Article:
According to statistics, integrated graphics chips on motherboards are on the advance. However, as our last review of integrated graphics solutions showed, these chips still have quite a ways to go before they can start to measure up against the performance of even low-end add-in cards.
In the article mentioned above, we focused mainly on the advantages in pricing that integrated graphics offer the system manufacturers. Those who purchase PCs with integrated graphics are usually either first-time buyers looking for the least expensive offer or those who have gotten lost and confused in the dense jungle of the shiny product advertisements, blinded by the big MHz numbers. So to understand what to look for in a modern graphics chip, let us review the architecture of various graphics chips that we have seen over the last few years. Based on this, we will try to give you an overview of the options available to buyers today and make some recommendations.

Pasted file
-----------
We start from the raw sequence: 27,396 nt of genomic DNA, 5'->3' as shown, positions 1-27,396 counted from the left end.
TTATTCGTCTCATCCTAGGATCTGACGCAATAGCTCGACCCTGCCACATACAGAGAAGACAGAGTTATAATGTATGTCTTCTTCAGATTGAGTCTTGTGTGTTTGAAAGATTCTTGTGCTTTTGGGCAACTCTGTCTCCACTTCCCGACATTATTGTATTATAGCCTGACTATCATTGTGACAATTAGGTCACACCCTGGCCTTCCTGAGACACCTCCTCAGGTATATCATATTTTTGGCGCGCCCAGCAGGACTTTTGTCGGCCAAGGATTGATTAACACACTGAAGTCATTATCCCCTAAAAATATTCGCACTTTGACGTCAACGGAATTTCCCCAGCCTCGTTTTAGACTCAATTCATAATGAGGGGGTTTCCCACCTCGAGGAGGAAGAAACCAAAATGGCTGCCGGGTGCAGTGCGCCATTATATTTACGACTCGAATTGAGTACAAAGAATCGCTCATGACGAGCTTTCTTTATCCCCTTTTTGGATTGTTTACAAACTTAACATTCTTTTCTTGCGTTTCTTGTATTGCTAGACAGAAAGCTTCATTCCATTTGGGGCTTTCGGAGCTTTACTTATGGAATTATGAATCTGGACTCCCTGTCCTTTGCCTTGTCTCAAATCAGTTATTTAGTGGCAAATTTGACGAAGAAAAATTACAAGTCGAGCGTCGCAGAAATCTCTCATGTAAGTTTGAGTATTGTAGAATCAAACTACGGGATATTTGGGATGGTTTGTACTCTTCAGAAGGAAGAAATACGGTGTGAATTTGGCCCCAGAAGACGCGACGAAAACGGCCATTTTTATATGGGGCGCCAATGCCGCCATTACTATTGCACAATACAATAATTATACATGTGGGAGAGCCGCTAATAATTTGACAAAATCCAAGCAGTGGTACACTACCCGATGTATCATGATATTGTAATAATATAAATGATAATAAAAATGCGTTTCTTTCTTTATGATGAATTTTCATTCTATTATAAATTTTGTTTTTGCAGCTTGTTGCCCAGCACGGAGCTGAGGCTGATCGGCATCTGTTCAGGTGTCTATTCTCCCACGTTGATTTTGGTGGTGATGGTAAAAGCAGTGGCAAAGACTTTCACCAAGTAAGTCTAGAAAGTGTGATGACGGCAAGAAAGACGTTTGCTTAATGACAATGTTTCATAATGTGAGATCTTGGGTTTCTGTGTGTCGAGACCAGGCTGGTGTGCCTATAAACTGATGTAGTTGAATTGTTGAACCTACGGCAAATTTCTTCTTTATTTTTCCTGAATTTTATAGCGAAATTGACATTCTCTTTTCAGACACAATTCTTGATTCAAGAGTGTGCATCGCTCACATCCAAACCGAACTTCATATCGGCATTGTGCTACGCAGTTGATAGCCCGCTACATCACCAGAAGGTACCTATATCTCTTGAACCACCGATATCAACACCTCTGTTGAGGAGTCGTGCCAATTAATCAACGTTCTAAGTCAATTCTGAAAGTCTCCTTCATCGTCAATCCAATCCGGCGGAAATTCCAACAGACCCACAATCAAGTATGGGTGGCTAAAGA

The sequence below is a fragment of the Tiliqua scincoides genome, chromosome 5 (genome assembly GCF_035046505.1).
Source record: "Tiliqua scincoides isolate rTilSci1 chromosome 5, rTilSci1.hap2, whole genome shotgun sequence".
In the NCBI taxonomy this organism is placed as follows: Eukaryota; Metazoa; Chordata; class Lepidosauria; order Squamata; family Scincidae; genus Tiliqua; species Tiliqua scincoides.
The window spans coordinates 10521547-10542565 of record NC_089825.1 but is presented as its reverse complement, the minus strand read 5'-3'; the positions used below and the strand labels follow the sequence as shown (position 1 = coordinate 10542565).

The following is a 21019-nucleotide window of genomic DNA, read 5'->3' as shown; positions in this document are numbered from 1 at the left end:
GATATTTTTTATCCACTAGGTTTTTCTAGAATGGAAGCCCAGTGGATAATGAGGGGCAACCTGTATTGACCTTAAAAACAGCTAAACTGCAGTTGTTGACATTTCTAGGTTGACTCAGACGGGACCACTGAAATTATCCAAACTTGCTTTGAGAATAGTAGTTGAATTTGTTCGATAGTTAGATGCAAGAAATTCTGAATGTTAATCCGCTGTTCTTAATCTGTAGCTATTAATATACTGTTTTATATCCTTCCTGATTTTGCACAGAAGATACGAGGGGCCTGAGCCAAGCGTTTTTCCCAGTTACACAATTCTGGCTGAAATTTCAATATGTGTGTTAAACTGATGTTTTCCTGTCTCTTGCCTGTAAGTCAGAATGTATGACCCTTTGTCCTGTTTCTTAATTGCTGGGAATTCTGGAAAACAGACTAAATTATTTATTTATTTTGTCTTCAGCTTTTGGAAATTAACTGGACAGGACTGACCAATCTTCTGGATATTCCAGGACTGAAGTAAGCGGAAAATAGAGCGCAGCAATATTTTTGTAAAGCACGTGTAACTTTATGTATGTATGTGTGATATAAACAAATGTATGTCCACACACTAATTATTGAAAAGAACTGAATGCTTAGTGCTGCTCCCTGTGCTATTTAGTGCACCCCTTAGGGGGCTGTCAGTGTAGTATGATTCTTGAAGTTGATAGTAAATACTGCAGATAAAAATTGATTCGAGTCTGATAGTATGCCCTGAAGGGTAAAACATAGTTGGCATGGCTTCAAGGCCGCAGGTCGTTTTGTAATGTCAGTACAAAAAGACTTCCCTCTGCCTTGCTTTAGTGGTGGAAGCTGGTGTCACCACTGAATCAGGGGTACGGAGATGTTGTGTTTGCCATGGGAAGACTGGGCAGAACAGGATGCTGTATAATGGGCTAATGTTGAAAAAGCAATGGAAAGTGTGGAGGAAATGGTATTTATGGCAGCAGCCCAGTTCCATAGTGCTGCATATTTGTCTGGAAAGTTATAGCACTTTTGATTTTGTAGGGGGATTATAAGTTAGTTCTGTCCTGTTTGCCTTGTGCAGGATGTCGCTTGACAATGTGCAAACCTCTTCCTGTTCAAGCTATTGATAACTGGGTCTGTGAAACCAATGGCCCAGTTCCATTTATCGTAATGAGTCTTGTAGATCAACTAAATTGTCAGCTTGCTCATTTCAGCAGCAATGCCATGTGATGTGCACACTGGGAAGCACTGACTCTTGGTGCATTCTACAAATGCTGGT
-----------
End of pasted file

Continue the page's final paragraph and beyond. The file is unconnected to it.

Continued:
Leaving aside the PC enthusiast, there are two kinds of home PC users. Most buy a pre-built PC, either as a brand PC or as a special offer at their local electronics store. This is known as the OEM market (Original Equipment Manufacturer). The more experienced users tend to assemble their computers from individual parts that they buy as OEM or bulk ware (i.e. no box and without extra features) or as retail parts (normal box, manual and full feature set). This is the usual approach when upgrading an existing PC.